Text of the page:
This paper concerns the connection between openness/closedness in the production of resources and “openness of expression and understanding” by teachers and learners. Following Pask (1971), Bateson (1978) and Bohm (1980) it is argued that the expression of understanding is contingent on the production of multiple descriptions, whether these take the forms of open textbooks, Powerpoint slides, software tools, YouTube videos, websites or expensive commercial resources. At the same time, teachers communicate their understanding through words, body language, intonation, variety in performance, and so on – usually supported with reference to objects of various kinds.
The method of research analyses multiple descriptions in a number of case-studies: multiple descriptions in sound; educational video; and descriptions presented by students using objects to explain their understanding. In each case, information theory is used to study the interplay of descriptions (Shannon and Weaver, 1949). A single description is treated as a flow of “surprising moments”, or in information theoretic terms, shifting entropies. A description can be words in a video, visible features in a rotating 3D object or physical gestures. For each object a variety of different flows of entropy are analysed and plotted using parallel coordinates. This reveals a “counterpoint” of multiple descriptions where the surprisingness of simultaneous descriptions diverges and coincides.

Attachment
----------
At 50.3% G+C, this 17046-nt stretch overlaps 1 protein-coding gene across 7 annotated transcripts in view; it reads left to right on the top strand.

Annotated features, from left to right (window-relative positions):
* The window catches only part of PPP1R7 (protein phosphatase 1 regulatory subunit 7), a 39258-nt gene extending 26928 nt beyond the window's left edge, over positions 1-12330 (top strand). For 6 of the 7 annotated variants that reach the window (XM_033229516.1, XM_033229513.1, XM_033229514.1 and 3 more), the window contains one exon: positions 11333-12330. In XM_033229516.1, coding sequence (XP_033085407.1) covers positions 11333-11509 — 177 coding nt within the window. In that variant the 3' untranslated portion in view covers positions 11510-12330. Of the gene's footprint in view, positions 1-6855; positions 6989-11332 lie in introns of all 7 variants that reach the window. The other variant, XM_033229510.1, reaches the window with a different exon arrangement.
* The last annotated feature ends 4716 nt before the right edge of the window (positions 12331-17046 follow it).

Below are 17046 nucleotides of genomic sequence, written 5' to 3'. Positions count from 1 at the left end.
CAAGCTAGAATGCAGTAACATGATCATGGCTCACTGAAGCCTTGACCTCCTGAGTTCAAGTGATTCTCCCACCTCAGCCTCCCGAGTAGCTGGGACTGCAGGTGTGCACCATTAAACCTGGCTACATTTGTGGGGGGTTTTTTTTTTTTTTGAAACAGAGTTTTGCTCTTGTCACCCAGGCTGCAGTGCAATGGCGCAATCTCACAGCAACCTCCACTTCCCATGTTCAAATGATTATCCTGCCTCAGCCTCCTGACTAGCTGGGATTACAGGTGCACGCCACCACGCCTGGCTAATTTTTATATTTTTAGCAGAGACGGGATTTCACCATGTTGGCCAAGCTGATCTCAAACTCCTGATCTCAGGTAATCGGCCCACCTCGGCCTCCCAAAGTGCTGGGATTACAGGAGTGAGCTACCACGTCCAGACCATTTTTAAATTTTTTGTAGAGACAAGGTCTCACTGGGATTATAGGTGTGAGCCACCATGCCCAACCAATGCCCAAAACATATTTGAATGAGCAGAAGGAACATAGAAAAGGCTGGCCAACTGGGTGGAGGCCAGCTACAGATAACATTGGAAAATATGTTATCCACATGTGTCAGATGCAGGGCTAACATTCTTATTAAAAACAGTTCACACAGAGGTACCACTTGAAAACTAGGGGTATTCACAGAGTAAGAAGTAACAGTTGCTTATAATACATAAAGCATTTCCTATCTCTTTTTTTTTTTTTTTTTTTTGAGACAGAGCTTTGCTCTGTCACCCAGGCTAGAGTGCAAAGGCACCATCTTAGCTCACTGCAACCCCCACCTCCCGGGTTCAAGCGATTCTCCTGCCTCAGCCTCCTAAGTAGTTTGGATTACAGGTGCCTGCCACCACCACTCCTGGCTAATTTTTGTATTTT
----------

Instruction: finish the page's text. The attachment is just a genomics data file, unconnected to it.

In discussing this, following Schutz (1956), von Foerster(2003) and von Glasersfeld (1995) teaching is presented as an intersubjective process mediated by objects which illuminate understanding. In particular, the intersubjectivity of Schutz’s “pure we-relation” demands openness whether objects are openly (freely) produced or not. However, restriction in the provision of objects can reflect in the openness of their effects in this process.
The analysis raises questions about the relation between “content” and “delivery” in education. Since much of the complexity of education involves organising the delivery of content, or the judgement of student-produced content, a reframing of the relationship between objects and people together with a deeper understanding of openness presents opportunities to transform educational organisation.
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Schutz (1956) The Phenomenology of the Social World
Shannon, C; Weaver, W (1949) A Mathematical theory of communication
von Foerster H. (2003) On Self-Organizing Systems and Their Environments. In: Understanding Understanding. Springer, New York, NY
Von Glasersfeld (1995) Radical Constructivism